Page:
The Army has been vigorously pursuing emerging technologies that allow its weapons to perform new technological tasks such as conducting an attack based on integrated instructions using artificial intelligence that drives computer processing and data analysis. As a result, many modern weapons systems are generating breakthrough levels of success.
This new breakthrough Army data-management and analysis technology can integrate and analyze otherwise disparate sources of time-sensitive warfare data into a single, comprehensive picture for military officials to examine before making combat decisions. One particularly promising Army program that is under development is known as Tactical Intelligence Targeting Access Node (TITAN). The TITAN program advances this paradigm by operating as a real-time “gateway” analysis tool capable of receiving and interpreting input from a wide sphere of otherwise disconnected nodes such as radio, radar, electro-optical infrared cameras, and electronic warfare systems.
“TITAN is built upon an infrastructure that can leverage any data source, with a clear and open application programming interface and a well-defined way to extract data from disparate sensors. TITAN aggregates sensor data with imagery and information-processing algorithms,” according to Mark Kitz, the Army’s program executive officer for intelligence, electronic warfare and sensors.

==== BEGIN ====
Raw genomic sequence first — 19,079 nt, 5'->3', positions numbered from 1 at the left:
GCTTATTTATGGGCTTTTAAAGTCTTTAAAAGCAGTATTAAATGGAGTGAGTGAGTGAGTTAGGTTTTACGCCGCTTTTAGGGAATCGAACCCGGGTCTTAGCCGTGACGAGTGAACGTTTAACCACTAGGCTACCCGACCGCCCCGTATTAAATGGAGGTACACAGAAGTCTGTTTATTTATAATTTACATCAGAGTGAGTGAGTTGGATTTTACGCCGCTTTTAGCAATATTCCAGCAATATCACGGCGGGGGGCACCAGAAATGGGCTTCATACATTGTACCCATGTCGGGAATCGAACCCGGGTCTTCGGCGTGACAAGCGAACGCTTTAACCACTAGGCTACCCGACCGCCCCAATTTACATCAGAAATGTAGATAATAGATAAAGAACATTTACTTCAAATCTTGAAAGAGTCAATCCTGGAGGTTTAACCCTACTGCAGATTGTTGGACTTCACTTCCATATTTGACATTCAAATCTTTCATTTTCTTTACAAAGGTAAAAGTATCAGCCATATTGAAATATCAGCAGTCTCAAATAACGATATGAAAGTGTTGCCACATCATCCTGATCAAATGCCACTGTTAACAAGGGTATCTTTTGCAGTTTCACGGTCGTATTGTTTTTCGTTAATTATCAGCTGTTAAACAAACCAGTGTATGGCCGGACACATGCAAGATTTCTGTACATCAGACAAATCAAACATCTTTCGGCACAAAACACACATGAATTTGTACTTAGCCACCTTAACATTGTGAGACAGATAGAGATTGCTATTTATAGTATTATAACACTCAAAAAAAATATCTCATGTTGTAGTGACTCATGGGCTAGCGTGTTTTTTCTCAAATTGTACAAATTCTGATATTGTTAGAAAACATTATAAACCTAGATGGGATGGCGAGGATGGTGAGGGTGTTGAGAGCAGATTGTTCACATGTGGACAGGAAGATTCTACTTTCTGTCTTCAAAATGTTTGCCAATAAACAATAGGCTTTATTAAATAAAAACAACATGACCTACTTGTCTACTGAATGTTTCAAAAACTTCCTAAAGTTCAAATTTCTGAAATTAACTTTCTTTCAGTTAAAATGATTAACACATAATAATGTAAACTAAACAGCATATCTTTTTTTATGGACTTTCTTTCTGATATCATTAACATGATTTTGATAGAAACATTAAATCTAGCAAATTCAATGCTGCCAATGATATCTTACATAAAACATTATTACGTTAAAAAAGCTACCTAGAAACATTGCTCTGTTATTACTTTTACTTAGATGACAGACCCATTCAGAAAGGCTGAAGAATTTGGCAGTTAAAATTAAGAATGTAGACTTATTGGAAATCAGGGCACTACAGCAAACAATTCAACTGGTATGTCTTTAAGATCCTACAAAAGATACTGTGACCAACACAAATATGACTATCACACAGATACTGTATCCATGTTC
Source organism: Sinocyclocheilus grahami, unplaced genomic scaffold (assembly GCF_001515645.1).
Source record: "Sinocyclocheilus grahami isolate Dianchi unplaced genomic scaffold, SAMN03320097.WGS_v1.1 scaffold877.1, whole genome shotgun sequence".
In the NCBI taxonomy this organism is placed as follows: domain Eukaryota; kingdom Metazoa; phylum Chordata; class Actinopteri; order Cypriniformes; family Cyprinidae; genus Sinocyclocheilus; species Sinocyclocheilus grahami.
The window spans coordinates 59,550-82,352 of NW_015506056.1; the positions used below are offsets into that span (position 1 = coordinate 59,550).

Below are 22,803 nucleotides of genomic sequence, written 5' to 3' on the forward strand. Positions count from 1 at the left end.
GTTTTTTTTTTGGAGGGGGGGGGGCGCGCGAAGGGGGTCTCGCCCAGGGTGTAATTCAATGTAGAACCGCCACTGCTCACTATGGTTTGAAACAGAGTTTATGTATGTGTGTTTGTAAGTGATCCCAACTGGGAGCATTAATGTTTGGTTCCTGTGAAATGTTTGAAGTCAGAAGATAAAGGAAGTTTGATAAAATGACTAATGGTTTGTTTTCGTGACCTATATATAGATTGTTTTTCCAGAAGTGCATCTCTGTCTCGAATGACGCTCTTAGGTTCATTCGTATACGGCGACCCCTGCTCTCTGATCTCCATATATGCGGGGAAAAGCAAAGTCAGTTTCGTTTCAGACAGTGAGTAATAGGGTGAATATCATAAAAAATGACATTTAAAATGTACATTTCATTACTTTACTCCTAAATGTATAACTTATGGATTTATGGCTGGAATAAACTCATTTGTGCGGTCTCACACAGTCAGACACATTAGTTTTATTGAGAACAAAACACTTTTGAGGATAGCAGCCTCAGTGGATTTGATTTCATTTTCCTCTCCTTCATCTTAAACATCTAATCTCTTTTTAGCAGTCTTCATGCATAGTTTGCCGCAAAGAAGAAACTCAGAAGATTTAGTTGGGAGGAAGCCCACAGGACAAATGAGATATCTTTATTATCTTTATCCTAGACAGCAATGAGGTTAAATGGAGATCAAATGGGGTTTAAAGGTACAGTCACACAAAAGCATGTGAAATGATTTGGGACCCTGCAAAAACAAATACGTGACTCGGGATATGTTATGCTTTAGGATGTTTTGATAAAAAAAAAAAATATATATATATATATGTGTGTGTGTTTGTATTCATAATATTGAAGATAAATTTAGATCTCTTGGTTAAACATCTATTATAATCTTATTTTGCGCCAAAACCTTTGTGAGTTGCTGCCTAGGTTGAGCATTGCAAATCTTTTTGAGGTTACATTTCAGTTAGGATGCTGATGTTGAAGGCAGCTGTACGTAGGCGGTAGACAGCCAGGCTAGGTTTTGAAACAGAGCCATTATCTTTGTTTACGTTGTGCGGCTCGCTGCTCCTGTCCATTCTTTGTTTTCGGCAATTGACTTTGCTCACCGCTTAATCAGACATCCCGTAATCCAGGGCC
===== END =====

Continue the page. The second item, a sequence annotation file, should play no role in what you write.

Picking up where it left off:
Kirtz described TITAN as a technology capable of “processing data at the edge” of combat for warfighters to sift through, identify and organize otherwise disconnected streams of incoming information. It will have many potential applications and be built into a variety of platforms such as the Army’s Family of Medium Tactical Vehicles and Joint Light Tactical Vehicles. Additionally, the military service is now experimenting with TITAN prototyping on board a fixed-wing aircraft.
“Partnering with the G2 (Army Intelligence) and PEO Aviation, we are exploring how we do long-range sensing from the aerial tier,” Kitz said. “We are doing experimentation on a jet platform using different sensor modalities and different data types ingested by TITAN.”
Kris Osborn is the defense editor for the National Interest. Osborn previously served at the Pentagon as a Highly Qualified Expert with the Office of the Assistant Secretary of the Army—Acquisition, Logistics & Technology. Osborn has also worked as an anchor and on-air military specialist at national TV networks. He has appeared as a guest military expert on Fox News, MSNBC, The Military Channel, and The History Channel. He also has a Master's Degree in Comparative Literature from Columbia University.
Image: Flickr / The U.S. Army